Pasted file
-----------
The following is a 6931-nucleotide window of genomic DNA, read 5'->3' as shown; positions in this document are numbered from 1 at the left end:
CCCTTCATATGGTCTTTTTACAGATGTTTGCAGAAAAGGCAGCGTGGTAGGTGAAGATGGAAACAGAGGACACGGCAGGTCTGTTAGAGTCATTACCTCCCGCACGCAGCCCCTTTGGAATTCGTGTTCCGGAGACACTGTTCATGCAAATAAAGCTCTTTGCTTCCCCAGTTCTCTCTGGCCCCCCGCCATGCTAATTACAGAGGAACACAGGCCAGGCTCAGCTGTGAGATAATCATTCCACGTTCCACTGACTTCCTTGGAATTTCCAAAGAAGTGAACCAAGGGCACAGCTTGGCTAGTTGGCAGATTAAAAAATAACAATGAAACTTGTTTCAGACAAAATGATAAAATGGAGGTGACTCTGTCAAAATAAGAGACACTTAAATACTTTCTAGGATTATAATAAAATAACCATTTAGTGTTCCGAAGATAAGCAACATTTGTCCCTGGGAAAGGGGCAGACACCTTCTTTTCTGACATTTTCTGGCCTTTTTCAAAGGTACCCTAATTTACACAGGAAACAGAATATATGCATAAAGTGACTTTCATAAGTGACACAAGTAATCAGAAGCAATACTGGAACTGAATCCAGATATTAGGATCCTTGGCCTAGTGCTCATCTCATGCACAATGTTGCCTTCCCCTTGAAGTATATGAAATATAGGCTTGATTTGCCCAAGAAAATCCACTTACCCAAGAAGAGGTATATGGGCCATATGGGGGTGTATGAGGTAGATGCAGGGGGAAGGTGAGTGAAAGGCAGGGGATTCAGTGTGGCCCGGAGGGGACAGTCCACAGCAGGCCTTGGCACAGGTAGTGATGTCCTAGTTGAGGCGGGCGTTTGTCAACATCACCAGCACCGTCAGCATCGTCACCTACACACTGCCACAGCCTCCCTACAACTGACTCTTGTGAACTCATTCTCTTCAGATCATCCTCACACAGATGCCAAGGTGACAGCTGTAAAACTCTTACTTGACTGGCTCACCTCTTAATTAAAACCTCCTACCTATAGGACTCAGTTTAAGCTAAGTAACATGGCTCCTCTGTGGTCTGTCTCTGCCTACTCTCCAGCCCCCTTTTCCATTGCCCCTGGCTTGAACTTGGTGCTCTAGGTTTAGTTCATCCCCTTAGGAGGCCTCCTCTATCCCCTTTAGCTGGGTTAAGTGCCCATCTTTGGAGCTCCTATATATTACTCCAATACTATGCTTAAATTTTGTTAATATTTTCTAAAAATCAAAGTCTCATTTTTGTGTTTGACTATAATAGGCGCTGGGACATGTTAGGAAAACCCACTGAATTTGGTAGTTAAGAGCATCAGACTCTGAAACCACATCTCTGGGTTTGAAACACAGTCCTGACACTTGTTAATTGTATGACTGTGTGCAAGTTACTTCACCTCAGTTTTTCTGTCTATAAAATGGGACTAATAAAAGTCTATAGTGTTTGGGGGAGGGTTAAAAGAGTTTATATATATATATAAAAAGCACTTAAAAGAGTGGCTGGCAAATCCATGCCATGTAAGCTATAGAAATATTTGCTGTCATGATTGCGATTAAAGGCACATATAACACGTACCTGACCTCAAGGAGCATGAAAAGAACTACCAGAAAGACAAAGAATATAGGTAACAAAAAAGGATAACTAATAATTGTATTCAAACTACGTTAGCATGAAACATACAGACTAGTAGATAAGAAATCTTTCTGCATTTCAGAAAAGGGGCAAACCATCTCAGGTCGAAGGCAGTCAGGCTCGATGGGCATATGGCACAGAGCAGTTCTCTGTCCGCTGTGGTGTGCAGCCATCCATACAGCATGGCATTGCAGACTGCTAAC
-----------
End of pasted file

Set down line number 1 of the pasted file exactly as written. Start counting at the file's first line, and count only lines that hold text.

The following is a 6931-nucleotide window of genomic DNA, read 5'->3' as shown; positions in this document are numbered from 1 at the left end: